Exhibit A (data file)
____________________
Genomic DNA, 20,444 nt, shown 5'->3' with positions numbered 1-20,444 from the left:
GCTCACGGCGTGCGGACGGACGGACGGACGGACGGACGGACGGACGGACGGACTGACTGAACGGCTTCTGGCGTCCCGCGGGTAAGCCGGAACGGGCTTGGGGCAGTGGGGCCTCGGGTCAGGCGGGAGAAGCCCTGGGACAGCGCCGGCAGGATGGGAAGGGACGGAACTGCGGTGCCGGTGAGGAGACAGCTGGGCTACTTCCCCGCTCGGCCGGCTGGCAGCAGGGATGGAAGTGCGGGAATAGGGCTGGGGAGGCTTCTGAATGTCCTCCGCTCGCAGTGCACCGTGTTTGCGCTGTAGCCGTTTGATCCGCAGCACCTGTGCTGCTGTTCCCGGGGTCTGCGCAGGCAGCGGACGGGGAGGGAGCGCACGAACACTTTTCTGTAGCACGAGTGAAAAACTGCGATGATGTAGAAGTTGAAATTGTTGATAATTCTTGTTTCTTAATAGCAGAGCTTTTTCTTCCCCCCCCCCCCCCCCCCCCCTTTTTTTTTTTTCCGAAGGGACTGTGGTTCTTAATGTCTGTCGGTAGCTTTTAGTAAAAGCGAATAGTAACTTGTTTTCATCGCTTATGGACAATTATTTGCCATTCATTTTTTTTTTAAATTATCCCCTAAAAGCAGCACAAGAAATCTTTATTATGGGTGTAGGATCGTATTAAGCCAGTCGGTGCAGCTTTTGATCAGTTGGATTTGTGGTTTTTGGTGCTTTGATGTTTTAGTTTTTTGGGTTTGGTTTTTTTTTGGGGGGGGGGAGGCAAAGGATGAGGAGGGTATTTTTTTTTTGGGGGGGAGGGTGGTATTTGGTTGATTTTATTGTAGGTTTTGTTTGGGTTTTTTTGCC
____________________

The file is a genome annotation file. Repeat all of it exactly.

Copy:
Genomic DNA, 20,444 nt, shown 5'->3' with positions numbered 1-20,444 from the left:
GCTCACGGCGTGCGGACGGACGGACGGACGGACGGACGGACGGACGGACGGACTGACTGAACGGCTTCTGGCGTCCCGCGGGTAAGCCGGAACGGGCTTGGGGCAGTGGGGCCTCGGGTCAGGCGGGAGAAGCCCTGGGACAGCGCCGGCAGGATGGGAAGGGACGGAACTGCGGTGCCGGTGAGGAGACAGCTGGGCTACTTCCCCGCTCGGCCGGCTGGCAGCAGGGATGGAAGTGCGGGAATAGGGCTGGGGAGGCTTCTGAATGTCCTCCGCTCGCAGTGCACCGTGTTTGCGCTGTAGCCGTTTGATCCGCAGCACCTGTGCTGCTGTTCCCGGGGTCTGCGCAGGCAGCGGACGGGGAGGGAGCGCACGAACACTTTTCTGTAGCACGAGTGAAAAACTGCGATGATGTAGAAGTTGAAATTGTTGATAATTCTTGTTTCTTAATAGCAGAGCTTTTTCTTCCCCCCCCCCCCCCCCCCCCCTTTTTTTTTTTTCCGAAGGGACTGTGGTTCTTAATGTCTGTCGGTAGCTTTTAGTAAAAGCGAATAGTAACTTGTTTTCATCGCTTATGGACAATTATTTGCCATTCATTTTTTTTTTAAATTATCCCCTAAAAGCAGCACAAGAAATCTTTATTATGGGTGTAGGATCGTATTAAGCCAGTCGGTGCAGCTTTTGATCAGTTGGATTTGTGGTTTTTGGTGCTTTGATGTTTTAGTTTTTTGGGTTTGGTTTTTTTTTGGGGGGGGGGAGGCAAAGGATGAGGAGGGTATTTTTTTTTTGGGGGGGAGGGTGGTATTTGGTTGATTTTATTGTAGGTTTTGTTTGGGTTTTTTTGCC